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It's still hanging on the final line of main (the line that tries to RemoveChild)

[code]
#include <iostream>
using namespace std;
template <class T>
struct Node
{
Node* prev;
Node* next;
T data;
};
class BaseClass
{
public:
int x, y;
Node<BaseClass*>* list;
void AddChild(BaseClass* obj)
{
Node<BaseClass*>*elem = new Node<BaseClass*>;
elem->prev = NULL;
elem->next = list;
elem->data = obj;
list->prev = elem;
list = elem;
}
void RemoveChild(BaseClass* obj)
{
for(Node<BaseClass*>*elem = list; elem != NULL; elem=elem->next)
{
if(elem->data = obj)
{
Node<BaseClass*>*prev = elem->prev;
Node<BaseClass*>*next = elem->next;
if(prev != NULL) prev->next = next;
if(next != NULL) next->prev = prev;
delete elem;
if(prev == NULL && next == NULL) list = NULL;
}
}
}
BaseClass()
{
Node<BaseClass*>*root = new Node<BaseClass*>;
root->next = NULL;
root->next = NULL;
list = root;
}

};
class DerivedClass: public BaseClass
{
public:
int memberValue;
DerivedClass(int a, int b)
{
x = a;
y = b;
}
};
int main(int argc, char* argv[])
{
BaseClass* testBaseClass = new DerivedClass(3, 4);
cout << testBaseClass->y << endl;
BaseClass* testDerivedClass = new DerivedClass(7, 8);
testBaseClass->AddChild(testDerivedClass);
cout << testBaseClass->list->data->x;
BaseClass* testDerivedClass2 = new DerivedClass(5,13);
testBaseClass->AddChild(testDerivedClass2);
cout << testBaseClass->list->next->data->x;
testBaseClass->RemoveChild(testDerivedClass2);
}
[/code]
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Your code has multiple problems (hint: turn the warning level on your compiler higher), but the one causing your program to crash is probably the fact that when you delete a node your code keeps on going through the loop. This is bad because you just rendered your loop variable invalid.
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This is the current state. So far it's passing all my tests. Thanks for the help.

[code]
#include <iostream>
using namespace std;
class BaseClass;
struct Node
{
Node* prev;
Node* next;
BaseClass* data;
};
class BaseClass
{
public:
int x, y;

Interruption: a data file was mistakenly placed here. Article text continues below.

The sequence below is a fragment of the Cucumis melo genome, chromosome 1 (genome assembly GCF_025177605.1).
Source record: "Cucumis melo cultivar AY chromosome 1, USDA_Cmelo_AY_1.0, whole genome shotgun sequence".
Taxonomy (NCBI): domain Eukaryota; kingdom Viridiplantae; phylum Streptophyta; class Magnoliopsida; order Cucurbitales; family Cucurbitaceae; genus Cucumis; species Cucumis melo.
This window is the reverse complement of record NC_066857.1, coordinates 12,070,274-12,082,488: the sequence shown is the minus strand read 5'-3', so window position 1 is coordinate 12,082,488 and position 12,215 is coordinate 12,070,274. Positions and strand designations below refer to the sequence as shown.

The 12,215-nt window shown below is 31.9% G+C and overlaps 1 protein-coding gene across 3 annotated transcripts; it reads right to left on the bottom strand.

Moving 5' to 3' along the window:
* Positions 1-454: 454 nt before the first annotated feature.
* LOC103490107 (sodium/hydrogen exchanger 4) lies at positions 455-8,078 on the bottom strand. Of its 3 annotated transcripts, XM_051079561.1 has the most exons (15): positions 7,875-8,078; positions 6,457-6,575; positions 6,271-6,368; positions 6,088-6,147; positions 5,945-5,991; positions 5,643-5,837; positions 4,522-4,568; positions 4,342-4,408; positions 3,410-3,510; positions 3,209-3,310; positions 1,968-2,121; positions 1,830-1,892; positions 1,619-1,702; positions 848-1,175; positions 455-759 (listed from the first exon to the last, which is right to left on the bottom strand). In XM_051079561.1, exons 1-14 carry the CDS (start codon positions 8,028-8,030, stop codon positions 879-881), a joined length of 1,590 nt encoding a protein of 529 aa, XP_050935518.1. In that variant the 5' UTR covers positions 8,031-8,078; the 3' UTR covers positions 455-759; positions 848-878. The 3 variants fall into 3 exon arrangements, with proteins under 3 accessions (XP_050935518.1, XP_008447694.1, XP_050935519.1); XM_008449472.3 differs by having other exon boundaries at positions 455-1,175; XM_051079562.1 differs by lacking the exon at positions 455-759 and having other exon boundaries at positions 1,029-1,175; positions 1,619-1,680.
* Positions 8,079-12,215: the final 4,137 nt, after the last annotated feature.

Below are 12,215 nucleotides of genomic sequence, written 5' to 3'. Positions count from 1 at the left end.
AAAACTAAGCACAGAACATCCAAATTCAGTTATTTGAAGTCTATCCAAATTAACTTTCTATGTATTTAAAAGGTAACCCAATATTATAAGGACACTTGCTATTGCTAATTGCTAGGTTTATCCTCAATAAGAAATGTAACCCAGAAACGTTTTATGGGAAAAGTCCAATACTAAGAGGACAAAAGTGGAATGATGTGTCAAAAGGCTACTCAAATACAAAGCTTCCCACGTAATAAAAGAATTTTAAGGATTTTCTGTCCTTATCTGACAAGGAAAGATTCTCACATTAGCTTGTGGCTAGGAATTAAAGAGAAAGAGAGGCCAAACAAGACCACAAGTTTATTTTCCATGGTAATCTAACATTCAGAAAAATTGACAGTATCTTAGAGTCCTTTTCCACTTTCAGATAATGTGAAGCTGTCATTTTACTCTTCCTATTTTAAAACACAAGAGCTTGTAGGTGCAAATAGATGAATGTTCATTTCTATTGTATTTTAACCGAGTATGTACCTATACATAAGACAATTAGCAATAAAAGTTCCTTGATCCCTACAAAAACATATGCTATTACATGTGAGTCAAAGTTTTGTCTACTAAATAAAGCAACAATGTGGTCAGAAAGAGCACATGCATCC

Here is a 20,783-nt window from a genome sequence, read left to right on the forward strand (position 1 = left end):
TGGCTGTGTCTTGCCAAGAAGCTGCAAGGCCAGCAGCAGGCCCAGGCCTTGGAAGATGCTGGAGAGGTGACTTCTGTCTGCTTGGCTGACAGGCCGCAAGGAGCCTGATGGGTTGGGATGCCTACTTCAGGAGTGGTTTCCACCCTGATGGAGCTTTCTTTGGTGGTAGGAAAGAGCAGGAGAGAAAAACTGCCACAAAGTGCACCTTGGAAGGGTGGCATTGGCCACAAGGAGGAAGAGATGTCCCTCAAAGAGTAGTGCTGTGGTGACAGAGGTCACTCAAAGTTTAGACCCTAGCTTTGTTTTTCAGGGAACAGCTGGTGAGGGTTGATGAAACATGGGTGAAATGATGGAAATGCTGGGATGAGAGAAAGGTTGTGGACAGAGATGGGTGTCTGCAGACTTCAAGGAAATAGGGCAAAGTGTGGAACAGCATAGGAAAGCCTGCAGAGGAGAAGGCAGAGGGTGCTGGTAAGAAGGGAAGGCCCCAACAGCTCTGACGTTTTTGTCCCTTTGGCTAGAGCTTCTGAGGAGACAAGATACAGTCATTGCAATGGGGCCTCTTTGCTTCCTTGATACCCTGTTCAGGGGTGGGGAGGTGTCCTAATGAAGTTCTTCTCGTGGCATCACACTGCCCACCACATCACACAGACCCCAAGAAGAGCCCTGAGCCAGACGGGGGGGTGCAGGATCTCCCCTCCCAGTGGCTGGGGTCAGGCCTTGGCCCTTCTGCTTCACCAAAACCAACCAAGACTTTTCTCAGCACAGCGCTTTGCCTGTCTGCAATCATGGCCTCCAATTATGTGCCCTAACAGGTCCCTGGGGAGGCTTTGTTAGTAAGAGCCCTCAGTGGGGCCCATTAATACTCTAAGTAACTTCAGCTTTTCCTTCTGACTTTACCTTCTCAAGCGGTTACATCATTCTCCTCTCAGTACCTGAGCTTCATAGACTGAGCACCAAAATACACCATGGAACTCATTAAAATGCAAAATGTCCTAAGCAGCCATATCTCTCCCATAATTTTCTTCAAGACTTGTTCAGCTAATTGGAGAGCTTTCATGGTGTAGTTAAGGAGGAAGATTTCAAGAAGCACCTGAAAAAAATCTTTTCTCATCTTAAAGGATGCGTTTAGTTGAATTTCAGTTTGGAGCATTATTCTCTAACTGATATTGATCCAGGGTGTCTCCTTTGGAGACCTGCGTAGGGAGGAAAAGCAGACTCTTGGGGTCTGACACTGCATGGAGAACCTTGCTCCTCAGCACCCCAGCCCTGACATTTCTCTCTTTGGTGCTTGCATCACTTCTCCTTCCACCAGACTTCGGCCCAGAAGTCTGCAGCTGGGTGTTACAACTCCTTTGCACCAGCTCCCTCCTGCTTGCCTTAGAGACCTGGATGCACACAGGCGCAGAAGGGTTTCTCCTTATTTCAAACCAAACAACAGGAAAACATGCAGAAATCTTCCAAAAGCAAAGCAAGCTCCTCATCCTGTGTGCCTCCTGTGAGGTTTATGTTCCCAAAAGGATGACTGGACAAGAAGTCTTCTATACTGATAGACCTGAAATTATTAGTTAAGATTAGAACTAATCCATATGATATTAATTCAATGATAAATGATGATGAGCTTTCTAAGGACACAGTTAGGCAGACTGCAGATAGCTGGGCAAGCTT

//Node<BaseClass*>* list;
Node* list;
void AddChild(BaseClass* obj)
{
Node*elem = new Node;
elem->prev = NULL;
elem->data = obj;
if (list == NULL)
{
elem->next = NULL;
list = elem;
}
else
{
elem->next = list;
list->prev = elem;
list = elem;
}
}
void RemoveChild(BaseClass* obj)
{
for(Node*elem = list; elem != NULL; elem = elem->next)
{
if (elem->data == obj)
{
//if node to delete is head of list
if (elem->prev == NULL)
{
list = elem->next;
}
//if node to delete is tail of list
else if (elem->next == NULL)
{
elem->prev->next = NULL;
}
//if node to delete is not start or end
else
{
elem->prev->next = elem->next;
elem->next->prev = elem->prev;
}
delete elem;
return;
}
}
}
void ListChildren(int tabDepth=0)
{
Node*elem = new Node;
elem = list;
while(elem != NULL)
{
for (int i=0; i<tabDepth; i++) cout << " ";
cout << "child: " << elem->data->x << endl;
if (elem->data ->list != NULL)
{
elem->data->ListChildren(tabDepth+1);
}
elem = elem->next;
}
}
BaseClass()
{
list = NULL;
}
};
class DerivedClass: public BaseClass
{
public:
int memberValue;
DerivedClass(int a, int b)
{
x = a;
y = b;
}
};
int main()
{
BaseClass* root = new BaseClass;
BaseClass* child1 = new DerivedClass(1, 2);
root->AddChild(child1);
BaseClass* child11 = new DerivedClass(5, 6);
child1->AddChild(child11);
BaseClass* child111 = new DerivedClass(13, 14);
child11->AddChild(child111);
BaseClass* child112 = new DerivedClass(15, 16);
child11->AddChild(child112);
BaseClass* child113 = new DerivedClass(17, 18);
child11->AddChild(child113);
BaseClass* child12 = new DerivedClass(7,8);
child1->AddChild(child12);
BaseClass* child2 = new DerivedClass(3, 4);
root->AddChild(child2);
BaseClass* child21 = new DerivedClass(9, 10);
child2->AddChild(child21);
BaseClass* child22 = new DerivedClass(11, 12);
child2->AddChild(child22);
root->ListChildren();
}
[/code]
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There are still a few basic problems in your code. One is that you leak memory all over the place. Aside from the allocations you perform in main, when a BaseClass object is destroyed it doesn't free the list and in ListChildren() you allocate an object that you never use and then promptly leak. Bad things will also happen if you copy construct or assign your BaseClass objects; they should either be properly implemented or explicitly disabled. And since you store derived class objects in base class pointers you should have a virtual destructor.